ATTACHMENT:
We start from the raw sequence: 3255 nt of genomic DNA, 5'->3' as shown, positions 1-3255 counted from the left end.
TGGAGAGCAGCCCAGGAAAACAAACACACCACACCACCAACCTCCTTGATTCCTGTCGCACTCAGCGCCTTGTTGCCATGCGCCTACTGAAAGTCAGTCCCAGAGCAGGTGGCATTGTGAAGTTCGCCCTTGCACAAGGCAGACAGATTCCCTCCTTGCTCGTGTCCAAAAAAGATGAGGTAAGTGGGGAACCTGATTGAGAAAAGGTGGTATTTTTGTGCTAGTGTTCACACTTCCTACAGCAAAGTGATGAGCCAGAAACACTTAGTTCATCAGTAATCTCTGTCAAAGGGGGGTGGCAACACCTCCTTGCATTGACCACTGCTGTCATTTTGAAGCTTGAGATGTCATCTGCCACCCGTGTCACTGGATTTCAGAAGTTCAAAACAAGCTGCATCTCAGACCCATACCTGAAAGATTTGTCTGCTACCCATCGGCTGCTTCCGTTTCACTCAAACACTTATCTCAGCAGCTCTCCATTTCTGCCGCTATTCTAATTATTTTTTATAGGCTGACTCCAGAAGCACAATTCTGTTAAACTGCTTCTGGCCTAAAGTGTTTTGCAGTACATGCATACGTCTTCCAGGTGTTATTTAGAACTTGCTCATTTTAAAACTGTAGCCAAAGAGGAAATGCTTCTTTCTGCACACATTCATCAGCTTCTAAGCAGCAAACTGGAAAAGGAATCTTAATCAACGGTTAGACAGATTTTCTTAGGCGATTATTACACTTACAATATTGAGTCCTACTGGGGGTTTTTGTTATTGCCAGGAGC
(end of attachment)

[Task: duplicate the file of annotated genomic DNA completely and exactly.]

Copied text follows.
We start from the raw sequence: 3255 nt of genomic DNA, 5'->3' as shown, positions 1-3255 counted from the left end.
TGGAGAGCAGCCCAGGAAAACAAACACACCACACCACCAACCTCCTTGATTCCTGTCGCACTCAGCGCCTTGTTGCCATGCGCCTACTGAAAGTCAGTCCCAGAGCAGGTGGCATTGTGAAGTTCGCCCTTGCACAAGGCAGACAGATTCCCTCCTTGCTCGTGTCCAAAAAAGATGAGGTAAGTGGGGAACCTGATTGAGAAAAGGTGGTATTTTTGTGCTAGTGTTCACACTTCCTACAGCAAAGTGATGAGCCAGAAACACTTAGTTCATCAGTAATCTCTGTCAAAGGGGGGTGGCAACACCTCCTTGCATTGACCACTGCTGTCATTTTGAAGCTTGAGATGTCATCTGCCACCCGTGTCACTGGATTTCAGAAGTTCAAAACAAGCTGCATCTCAGACCCATACCTGAAAGATTTGTCTGCTACCCATCGGCTGCTTCCGTTTCACTCAAACACTTATCTCAGCAGCTCTCCATTTCTGCCGCTATTCTAATTATTTTTTATAGGCTGACTCCAGAAGCACAATTCTGTTAAACTGCTTCTGGCCTAAAGTGTTTTGCAGTACATGCATACGTCTTCCAGGTGTTATTTAGAACTTGCTCATTTTAAAACTGTAGCCAAAGAGGAAATGCTTCTTTCTGCACACATTCATCAGCTTCTAAGCAGCAAACTGGAAAAGGAATCTTAATCAACGGTTAGACAGATTTTCTTAGGCGATTATTACACTTACAATATTGAGTCCTACTGGGGGTTTTTGTTATTGCCAGGAGC